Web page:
Does the new Future Party have a future in Turkey?
Turkey’s former foreign minister and prime minister, Ahmet Davutoğlu, launched a new political movement to rival his old comrades at the ruling Justice and Development Party (AKP) last week.
At the launch of the Future Party, Davutoğlu directed heavy criticism at the AKP, honing in on its management of the economy over years of poor performance and accusing it of smothering press freedom, practicing nepotism and holding back minority rights.
As the first to launch of the two parties planned by former AKP stalwarts, Davutoğlu’s Future Party has attracted much interest and has naturally raised questions about whether it has the potential to challenge the AKP at the ballot box.
“We’ve formed our party. If we’re going to make the case we can solve problems, we need to be open to dialogue with everyone, both the government and the opposition” Ayhan Sefer Üstün, a former AKP lawmaker who quit the ruling party to join Davutoğlu’s team, told Ahval.
“The country is facing burning issues. The ruling coalition is unable to come up with new ideas to solve these problems. It’s become stuck,” he said. “Our own programme includes both evaluation of these problems, from the economy to the judiciary, and proposals to solve them. We’re going to explain each of these individually to the people of our country.”
For many, the question remains why Davutoğlu, who served as prime minister for the AKP before being forced to resign in 2016 and supported Erdoğan’s bid to switch Turkey’s governmental system to an executive presidency, refrained from criticising the party until this year. Others say self-criticism by the former prime minister is long overdue.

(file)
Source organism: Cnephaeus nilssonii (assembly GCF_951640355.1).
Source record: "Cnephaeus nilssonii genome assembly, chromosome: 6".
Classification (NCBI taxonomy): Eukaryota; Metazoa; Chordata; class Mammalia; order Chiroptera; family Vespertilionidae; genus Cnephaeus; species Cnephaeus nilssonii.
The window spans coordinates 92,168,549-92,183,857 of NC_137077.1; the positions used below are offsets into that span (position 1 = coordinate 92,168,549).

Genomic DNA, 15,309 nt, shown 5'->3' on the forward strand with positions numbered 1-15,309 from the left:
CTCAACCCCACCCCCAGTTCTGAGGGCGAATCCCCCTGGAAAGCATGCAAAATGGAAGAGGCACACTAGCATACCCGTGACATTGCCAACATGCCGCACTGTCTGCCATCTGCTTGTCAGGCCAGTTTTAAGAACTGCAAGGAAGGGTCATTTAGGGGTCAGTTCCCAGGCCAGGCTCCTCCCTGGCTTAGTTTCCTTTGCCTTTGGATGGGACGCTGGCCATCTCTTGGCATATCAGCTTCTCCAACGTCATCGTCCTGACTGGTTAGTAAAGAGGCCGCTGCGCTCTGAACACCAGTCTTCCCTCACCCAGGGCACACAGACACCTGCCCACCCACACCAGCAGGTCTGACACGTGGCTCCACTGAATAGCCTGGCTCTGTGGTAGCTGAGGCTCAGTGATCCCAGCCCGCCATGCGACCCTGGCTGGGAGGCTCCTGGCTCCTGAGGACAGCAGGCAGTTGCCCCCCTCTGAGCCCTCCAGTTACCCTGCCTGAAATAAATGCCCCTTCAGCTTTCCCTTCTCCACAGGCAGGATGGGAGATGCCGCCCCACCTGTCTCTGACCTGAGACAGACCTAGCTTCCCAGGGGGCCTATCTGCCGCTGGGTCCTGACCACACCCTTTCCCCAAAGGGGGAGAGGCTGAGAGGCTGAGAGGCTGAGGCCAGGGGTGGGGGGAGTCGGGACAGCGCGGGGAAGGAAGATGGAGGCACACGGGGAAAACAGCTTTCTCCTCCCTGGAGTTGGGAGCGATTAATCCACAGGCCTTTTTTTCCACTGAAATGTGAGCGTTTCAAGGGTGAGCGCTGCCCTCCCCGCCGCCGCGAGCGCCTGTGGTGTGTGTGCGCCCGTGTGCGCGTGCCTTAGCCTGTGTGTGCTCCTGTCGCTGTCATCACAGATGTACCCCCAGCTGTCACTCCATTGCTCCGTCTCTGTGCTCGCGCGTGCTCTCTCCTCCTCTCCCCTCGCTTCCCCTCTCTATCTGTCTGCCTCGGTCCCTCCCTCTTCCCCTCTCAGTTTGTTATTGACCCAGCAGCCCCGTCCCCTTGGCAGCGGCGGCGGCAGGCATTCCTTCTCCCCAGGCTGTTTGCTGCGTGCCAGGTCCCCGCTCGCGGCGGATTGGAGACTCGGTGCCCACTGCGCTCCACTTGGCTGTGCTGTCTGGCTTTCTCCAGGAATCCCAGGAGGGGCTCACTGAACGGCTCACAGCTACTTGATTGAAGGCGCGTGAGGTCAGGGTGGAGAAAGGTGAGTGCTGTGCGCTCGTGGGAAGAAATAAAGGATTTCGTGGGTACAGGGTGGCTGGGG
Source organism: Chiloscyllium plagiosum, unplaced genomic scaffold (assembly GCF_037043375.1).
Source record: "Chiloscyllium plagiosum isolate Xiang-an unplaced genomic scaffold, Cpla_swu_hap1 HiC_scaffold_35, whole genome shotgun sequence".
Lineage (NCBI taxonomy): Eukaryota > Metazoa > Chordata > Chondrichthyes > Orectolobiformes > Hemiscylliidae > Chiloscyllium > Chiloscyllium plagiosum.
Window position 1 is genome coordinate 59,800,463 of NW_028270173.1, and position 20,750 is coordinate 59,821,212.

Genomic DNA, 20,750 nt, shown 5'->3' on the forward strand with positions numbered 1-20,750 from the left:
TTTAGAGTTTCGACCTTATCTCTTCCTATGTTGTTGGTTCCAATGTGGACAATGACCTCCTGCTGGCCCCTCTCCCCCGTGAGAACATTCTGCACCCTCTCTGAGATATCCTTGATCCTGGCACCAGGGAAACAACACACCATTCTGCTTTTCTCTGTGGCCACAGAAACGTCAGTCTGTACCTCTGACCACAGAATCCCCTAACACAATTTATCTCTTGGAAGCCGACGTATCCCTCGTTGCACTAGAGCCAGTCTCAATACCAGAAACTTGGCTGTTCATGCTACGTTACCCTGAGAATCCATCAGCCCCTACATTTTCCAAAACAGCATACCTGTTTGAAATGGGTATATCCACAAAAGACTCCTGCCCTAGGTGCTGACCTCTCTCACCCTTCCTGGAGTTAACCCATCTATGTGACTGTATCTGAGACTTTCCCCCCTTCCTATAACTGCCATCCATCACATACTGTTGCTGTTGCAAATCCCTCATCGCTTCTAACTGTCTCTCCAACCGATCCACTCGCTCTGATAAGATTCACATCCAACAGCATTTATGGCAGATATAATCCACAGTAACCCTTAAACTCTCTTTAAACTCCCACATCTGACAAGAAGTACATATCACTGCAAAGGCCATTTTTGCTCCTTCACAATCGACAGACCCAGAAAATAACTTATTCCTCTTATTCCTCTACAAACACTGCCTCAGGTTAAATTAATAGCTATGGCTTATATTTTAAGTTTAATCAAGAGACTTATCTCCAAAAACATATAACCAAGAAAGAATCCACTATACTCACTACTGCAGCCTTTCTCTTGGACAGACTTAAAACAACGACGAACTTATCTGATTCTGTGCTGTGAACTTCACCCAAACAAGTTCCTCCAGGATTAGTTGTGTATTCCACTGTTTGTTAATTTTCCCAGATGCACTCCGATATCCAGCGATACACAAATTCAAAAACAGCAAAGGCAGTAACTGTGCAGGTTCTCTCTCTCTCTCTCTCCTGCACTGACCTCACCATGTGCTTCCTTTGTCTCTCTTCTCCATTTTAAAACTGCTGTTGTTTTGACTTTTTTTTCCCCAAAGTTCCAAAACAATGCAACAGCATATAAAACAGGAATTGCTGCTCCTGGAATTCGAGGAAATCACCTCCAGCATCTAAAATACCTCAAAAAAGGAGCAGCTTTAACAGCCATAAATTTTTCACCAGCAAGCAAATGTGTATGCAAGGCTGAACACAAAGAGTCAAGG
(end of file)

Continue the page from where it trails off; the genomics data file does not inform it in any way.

But Üstün said the new movement’s politicians began that process of soul searching in 2015, when opposition within the ruling party grew over its drift away from the long-held drive to join the European Union and what he calls its lack of transparency, as well as the switch from a parliamentary system of government to an executive presidency.
“We engaged in self-criticism for four years before reaching this point. We voiced our concerns within the party, but they didn’t listen to us. We also raised our doubts before the public,” he said. “They’ve ignored our criticism, but we voiced them while we were in government, and now we’re bringing them to the public.”
Another founding member of the Future Party is Nihal Olçok, the widow of President Recep Tayyip Erdoğan’s former advertising and communications chief Erol Olçok. Both her husband and 16-year-old son, Abdullah Tayyip Olçok, were killed when they took to the streets to oppose the 2016 coup attempt.
For Nihal Olçok, the government her husband and son died defending no longer adequately serves the diverse people of Turkey.
“What we need the most is to trust and love one another. The requirements are clear, justice, justice and justice. Without discrimination,” Olçok said.
“You can see when you look at the Future Party’s founding members, there are people from every background: The right wing, the left, Alevis, Armenians, Jews, Greeks and Kurds,” she said.
Meanwhile, Davutoğlu’s criticism of the executive presidential system was criticised by some observers as the former prime minister endorsed the new system before the 2017 referendum in which the change was put to the public.
But for Ufuk Uras, a former liberal lawmaker, the creation of new parties is important since it is vital to tackle the country’s drift toward a single-party state system under the AKP.
“I believe the new parties and their advocacy for a strengthened parliamentary democracy against the single-party state are important,” he said, adding that any contribution to the opposition could be crucial since presidential candidates need to win more than 50 percent of the vote in the new system.
Thus, minorities could play a role as kingmakers, he said, adding that he expects them to be well represented in both new parties.
But journalist Berrin Sönmez was less than impressed by the representation of women in the Future Party – just 30 of the party’s 154 founding members are women.
She said the new party had not brought an original political mindset to the table, and instead is rehashing the AKP’s founding principles in the hope it can repeat the party’s success.
“They didn’t choose to make this struggle while they held authority within the AKP. It’s problematic to me that they held their silence rather than voicing their concerns from within the party,” she said.